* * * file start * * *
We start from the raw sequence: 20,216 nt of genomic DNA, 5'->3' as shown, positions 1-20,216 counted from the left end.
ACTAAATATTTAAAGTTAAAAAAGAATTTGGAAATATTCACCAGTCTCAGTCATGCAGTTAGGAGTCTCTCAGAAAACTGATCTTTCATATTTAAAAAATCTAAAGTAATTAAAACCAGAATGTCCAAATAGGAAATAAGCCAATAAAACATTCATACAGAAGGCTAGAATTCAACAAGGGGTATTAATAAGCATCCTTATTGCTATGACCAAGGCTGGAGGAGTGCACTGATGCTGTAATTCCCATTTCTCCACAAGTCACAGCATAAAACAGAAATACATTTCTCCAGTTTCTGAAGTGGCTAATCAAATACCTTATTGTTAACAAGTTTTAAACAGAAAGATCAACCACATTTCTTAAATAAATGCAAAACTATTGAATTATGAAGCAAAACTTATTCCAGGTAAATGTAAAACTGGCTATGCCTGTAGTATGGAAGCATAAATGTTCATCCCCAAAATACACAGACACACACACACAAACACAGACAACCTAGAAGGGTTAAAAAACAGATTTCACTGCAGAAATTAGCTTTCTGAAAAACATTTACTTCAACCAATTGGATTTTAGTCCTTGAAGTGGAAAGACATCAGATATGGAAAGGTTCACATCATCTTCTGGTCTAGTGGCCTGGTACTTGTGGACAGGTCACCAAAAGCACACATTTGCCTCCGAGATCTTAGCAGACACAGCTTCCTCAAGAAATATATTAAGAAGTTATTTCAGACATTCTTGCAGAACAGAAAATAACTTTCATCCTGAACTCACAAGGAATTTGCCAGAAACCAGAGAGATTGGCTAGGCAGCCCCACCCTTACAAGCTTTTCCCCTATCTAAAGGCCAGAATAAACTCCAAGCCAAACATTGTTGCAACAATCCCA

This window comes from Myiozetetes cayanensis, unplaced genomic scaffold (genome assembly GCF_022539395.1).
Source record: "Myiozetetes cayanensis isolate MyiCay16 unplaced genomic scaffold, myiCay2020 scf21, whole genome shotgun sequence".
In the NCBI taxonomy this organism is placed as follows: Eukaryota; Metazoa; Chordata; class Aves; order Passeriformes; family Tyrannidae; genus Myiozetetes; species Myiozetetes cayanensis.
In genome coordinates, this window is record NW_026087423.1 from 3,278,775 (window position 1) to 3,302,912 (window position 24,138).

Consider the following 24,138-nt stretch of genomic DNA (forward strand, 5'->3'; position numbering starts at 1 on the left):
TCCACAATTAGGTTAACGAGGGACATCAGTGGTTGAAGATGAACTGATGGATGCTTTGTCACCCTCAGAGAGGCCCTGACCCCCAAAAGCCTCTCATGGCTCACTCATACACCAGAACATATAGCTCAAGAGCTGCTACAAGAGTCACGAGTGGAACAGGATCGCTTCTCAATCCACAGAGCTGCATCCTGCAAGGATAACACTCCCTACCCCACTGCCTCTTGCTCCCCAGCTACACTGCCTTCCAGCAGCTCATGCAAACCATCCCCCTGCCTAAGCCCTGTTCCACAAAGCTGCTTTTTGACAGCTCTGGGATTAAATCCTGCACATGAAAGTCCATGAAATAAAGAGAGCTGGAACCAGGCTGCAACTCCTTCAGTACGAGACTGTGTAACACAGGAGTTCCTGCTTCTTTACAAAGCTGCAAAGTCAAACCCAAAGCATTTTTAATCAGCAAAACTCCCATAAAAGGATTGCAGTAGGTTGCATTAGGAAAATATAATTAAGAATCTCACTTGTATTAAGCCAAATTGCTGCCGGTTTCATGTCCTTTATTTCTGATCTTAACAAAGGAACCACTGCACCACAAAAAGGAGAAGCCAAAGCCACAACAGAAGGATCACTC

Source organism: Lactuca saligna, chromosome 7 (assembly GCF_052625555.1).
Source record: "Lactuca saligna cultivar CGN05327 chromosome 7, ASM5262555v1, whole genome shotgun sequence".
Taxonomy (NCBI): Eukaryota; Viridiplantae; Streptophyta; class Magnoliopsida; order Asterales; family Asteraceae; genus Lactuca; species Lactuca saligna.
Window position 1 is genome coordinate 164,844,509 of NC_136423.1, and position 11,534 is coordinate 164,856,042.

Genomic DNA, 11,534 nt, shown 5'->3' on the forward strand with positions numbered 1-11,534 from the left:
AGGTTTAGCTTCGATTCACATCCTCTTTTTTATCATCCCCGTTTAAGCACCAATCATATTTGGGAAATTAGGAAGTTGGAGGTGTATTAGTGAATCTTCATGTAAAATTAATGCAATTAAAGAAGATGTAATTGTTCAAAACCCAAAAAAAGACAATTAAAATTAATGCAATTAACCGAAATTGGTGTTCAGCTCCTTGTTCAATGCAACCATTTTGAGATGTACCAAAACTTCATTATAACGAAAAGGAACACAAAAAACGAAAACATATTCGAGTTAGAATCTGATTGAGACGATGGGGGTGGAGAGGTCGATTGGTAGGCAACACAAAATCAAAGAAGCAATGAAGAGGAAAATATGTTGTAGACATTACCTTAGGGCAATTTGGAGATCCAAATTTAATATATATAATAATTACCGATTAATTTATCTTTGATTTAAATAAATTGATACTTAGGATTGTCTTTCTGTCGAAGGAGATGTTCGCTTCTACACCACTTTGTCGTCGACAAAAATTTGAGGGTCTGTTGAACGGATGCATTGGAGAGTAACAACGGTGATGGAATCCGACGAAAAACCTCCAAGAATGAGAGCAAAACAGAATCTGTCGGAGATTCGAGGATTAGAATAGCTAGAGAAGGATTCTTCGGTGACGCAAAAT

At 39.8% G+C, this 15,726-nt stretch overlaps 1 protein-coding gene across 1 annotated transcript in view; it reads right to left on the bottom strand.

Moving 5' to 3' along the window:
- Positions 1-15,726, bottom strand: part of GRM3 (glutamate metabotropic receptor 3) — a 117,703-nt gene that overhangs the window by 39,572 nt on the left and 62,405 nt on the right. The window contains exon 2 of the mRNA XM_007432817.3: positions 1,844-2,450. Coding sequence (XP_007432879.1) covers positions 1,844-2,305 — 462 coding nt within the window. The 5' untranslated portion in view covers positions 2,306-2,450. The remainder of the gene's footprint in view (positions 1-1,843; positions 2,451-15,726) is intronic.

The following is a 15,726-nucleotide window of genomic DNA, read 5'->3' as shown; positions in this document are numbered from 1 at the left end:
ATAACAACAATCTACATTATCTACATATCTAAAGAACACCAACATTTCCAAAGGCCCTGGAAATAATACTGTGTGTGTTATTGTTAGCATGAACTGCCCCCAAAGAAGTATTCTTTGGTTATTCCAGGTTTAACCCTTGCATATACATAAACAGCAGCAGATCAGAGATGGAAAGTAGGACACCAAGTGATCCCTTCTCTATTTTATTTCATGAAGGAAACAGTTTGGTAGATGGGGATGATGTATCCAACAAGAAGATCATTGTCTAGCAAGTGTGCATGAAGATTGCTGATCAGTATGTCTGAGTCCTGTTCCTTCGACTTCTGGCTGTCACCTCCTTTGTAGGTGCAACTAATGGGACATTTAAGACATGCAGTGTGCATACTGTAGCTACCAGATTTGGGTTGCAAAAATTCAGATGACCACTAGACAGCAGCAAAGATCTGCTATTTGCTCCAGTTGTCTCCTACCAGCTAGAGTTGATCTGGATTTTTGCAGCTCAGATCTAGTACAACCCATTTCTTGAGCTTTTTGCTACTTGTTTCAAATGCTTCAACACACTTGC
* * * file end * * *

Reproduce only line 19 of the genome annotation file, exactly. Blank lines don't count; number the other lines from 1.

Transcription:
ATAACAACAATCTACATTATCTACATATCTAAAGAACACCAACATTTCCAAAGGCCCTGGAAATAATACTGTGTGTGTTATTGTTAGCATGAACTGCCCCCAAAGAAGTATTCTTTGGTTATTCCAGGTTTAACCCTTGCATATACATAAACAGCAGCAGATCAGAGATGGAAAGTAGGACACCAAGTGATCCCTTCTCTATTTTATTTCATGAAGGAAACAGTTTGGTAGATGGGGATGATGTATCCAACAAGAAGATCATTGTCTAGCAAGTGTGCATGAAGATTGCTGATCAGTATGTCTGAGTCCTGTTCCTTCGACTTCTGGCTGTCACCTCCTTTGTAGGTGCAACTAATGGGACATTTAAGACATGCAGTGTGCATACTGTAGCTACCAGATTTGGGTTGCAAAAATTCAGATGACCACTAGACAGCAGCAAAGATCTGCTATTTGCTCCAGTTGTCTCCTACCAGCTAGAGTTGATCTGGATTTTTGCAGCTCAGATCTAGTACAACCCATTTCTTGAGCTTTTTGCTACTTGTTTCAAATGCTTCAACACACTTGC